Part I: Python logging best practices and how to integrate with Kibana Dashboard through AWS Kinesis Data Firehose and Amazon Elasticsearch Service

 


author photobeSharp | 15 May 2020

Amazon Elasticsearch Service AWS Kinesis Data Firehose DevOps Kibana Logs Python

Applications running in production lose their ability to tell us directly what is going on under the hood, they become like black boxes and so we need a way to trace and monitor their behavior. Logging is by far the simplest and most straightforward approach to do so. We instruct the program during development to emit information while running that will be useful for future troubleshooting or simply for analysis.

When it comes to Python, the built-in module for logging is designed to fit into applications with minimal setup. Whether you’ve already mastered logging in Python or you are starting to develop with it, the aim of this article is to be as comprehensive as possible and to dive into methodologies to leverage logging potentials. 

Note that this is a two-part article. In the second part, we will approach AWS services and use a combination of AWS Kinesis Data Firehose and AWS ElasticSearch Service to provide a way to show and debug logs on Kibana Dashboard as well as storing them to S3 to have long term copies at hand.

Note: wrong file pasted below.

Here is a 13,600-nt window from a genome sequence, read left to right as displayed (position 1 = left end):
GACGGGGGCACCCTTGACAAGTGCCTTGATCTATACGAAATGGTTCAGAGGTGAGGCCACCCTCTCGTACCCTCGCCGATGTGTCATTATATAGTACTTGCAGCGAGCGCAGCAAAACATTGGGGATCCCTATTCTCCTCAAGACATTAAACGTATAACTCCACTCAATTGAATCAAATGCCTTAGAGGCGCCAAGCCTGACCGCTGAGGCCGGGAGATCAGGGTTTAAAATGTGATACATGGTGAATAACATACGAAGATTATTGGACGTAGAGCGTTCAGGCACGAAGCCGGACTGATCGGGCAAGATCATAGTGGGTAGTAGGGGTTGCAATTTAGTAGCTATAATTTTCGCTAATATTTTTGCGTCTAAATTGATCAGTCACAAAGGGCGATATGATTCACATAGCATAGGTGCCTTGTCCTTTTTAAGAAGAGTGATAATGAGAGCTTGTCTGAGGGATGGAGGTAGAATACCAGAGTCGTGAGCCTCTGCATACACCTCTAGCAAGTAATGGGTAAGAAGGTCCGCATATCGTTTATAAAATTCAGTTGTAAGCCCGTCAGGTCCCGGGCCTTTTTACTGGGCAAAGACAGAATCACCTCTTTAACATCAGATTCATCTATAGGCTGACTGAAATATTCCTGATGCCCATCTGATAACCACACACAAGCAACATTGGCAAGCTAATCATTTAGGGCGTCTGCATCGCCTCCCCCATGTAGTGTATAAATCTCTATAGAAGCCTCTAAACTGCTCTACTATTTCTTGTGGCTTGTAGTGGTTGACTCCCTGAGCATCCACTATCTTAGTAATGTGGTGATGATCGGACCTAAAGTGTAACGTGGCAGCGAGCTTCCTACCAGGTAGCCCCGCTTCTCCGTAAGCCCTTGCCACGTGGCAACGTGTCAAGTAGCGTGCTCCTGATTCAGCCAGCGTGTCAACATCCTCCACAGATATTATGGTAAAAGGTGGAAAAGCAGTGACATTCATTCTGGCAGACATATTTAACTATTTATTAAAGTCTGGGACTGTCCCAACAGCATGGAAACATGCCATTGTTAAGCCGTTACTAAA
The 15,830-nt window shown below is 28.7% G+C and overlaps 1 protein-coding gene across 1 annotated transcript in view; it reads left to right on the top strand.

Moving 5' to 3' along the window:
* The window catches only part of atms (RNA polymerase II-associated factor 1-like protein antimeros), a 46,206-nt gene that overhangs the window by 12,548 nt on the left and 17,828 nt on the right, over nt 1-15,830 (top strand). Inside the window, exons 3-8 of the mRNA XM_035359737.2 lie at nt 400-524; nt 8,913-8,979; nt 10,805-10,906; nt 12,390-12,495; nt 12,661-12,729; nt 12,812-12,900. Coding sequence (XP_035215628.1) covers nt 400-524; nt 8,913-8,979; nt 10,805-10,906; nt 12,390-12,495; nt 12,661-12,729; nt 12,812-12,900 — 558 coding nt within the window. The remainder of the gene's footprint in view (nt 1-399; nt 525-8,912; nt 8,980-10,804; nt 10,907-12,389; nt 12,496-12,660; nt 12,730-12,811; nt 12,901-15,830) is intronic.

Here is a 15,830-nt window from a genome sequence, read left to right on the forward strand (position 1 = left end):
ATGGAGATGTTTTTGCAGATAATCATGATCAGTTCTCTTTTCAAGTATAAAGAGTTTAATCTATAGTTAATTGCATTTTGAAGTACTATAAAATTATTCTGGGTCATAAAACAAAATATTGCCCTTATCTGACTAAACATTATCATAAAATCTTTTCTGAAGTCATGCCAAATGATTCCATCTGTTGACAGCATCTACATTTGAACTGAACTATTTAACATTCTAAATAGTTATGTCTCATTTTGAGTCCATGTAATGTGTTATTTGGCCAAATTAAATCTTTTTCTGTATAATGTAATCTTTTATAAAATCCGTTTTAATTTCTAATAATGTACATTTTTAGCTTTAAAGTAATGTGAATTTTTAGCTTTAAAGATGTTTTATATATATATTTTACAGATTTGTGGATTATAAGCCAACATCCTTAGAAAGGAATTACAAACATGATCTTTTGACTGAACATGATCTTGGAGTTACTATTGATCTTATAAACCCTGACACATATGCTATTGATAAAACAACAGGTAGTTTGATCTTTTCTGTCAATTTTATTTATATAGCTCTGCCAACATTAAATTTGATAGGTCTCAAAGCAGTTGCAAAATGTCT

Python’s logging module basics

Before starting our journey, let’s ask ourselves a simple question: what is a logger? Basically, they are objects a developer interacts with in order to print information. They are the instrument we use to tell the system what to log and how to do it.

Given an instance of a generic logger, we can deliver messages wherever we want without worrying about underneath implementation.

For example, when we write

logger.info("Logging a variable %s", variable1)

we are describing the following situation:

Python’s standard library comes with a logging module that you can start using without installing anything.

In order to adhere to best practices which request avoiding to simply print into console whatever you want to report, Python’s logging module offers multiple advantages:

  • support for multi-threading;
  • logging levels;
  • more flexibility;
  • the separation between data and formatting.

We leverage the potential of logging by separating what is logged from how it is done. When considering the “how”, we should take care of three main aspects:

  1. level: the minimum priority level of messages to log. In order of increasing severity, the available log levels are: DEBUG, INFO, WARNING, ERROR, and CRITICAL. By default, the level is set to WARNING, meaning that Python’s logging module will filter out any DEBUG or INFO messages.
  2. handler: determines where your logs will be put into. Unless specified, the logging library will use a StreamHandler sending messages to sys.stderr or, simply speaking, the console. It also handles formatting.